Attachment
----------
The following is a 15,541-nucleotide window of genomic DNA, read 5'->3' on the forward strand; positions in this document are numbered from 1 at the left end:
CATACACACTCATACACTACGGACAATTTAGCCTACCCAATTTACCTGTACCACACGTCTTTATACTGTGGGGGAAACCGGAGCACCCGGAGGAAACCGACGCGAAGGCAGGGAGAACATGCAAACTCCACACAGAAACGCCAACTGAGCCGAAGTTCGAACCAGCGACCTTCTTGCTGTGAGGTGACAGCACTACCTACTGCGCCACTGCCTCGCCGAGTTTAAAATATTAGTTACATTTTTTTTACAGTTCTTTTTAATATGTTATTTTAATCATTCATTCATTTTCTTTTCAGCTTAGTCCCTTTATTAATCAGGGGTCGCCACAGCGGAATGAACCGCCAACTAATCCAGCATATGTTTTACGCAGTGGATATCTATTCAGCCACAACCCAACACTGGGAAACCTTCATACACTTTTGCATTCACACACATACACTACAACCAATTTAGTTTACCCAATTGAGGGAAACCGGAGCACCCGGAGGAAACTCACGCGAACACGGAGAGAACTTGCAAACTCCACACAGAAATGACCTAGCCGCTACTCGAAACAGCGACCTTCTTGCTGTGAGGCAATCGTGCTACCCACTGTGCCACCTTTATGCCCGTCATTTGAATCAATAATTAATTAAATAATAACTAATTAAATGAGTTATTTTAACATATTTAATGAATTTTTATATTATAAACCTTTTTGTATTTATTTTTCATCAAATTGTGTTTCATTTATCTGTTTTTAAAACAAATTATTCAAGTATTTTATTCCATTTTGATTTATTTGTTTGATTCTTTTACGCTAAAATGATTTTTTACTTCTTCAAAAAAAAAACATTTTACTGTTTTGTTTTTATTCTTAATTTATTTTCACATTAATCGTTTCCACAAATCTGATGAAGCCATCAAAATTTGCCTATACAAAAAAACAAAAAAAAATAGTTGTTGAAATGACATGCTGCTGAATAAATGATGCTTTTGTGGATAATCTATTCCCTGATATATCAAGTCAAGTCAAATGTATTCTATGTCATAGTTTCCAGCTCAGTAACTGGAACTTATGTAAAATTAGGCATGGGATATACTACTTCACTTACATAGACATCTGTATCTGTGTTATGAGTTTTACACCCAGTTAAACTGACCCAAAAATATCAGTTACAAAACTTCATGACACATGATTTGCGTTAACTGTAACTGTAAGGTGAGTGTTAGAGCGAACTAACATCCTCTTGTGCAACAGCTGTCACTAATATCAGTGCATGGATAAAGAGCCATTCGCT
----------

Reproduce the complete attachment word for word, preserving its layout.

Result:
The following is a 15,541-nucleotide window of genomic DNA, read 5'->3' on the forward strand; positions in this document are numbered from 1 at the left end:
CATACACACTCATACACTACGGACAATTTAGCCTACCCAATTTACCTGTACCACACGTCTTTATACTGTGGGGGAAACCGGAGCACCCGGAGGAAACCGACGCGAAGGCAGGGAGAACATGCAAACTCCACACAGAAACGCCAACTGAGCCGAAGTTCGAACCAGCGACCTTCTTGCTGTGAGGTGACAGCACTACCTACTGCGCCACTGCCTCGCCGAGTTTAAAATATTAGTTACATTTTTTTTACAGTTCTTTTTAATATGTTATTTTAATCATTCATTCATTTTCTTTTCAGCTTAGTCCCTTTATTAATCAGGGGTCGCCACAGCGGAATGAACCGCCAACTAATCCAGCATATGTTTTACGCAGTGGATATCTATTCAGCCACAACCCAACACTGGGAAACCTTCATACACTTTTGCATTCACACACATACACTACAACCAATTTAGTTTACCCAATTGAGGGAAACCGGAGCACCCGGAGGAAACTCACGCGAACACGGAGAGAACTTGCAAACTCCACACAGAAATGACCTAGCCGCTACTCGAAACAGCGACCTTCTTGCTGTGAGGCAATCGTGCTACCCACTGTGCCACCTTTATGCCCGTCATTTGAATCAATAATTAATTAAATAATAACTAATTAAATGAGTTATTTTAACATATTTAATGAATTTTTATATTATAAACCTTTTTGTATTTATTTTTCATCAAATTGTGTTTCATTTATCTGTTTTTAAAACAAATTATTCAAGTATTTTATTCCATTTTGATTTATTTGTTTGATTCTTTTACGCTAAAATGATTTTTTACTTCTTCAAAAAAAAAACATTTTACTGTTTTGTTTTTATTCTTAATTTATTTTCACATTAATCGTTTCCACAAATCTGATGAAGCCATCAAAATTTGCCTATACAAAAAAACAAAAAAAAATAGTTGTTGAAATGACATGCTGCTGAATAAATGATGCTTTTGTGGATAATCTATTCCCTGATATATCAAGTCAAGTCAAATGTATTCTATGTCATAGTTTCCAGCTCAGTAACTGGAACTTATGTAAAATTAGGCATGGGATATACTACTTCACTTACATAGACATCTGTATCTGTGTTATGAGTTTTACACCCAGTTAAACTGACCCAAAAATATCAGTTACAAAACTTCATGACACATGATTTGCGTTAACTGTAACTGTAAGGTGAGTGTTAGAGCGAACTAACATCCTCTTGTGCAACAGCTGTCACTAATATCAGTGCATGGATAAAGAGCCATTCGCT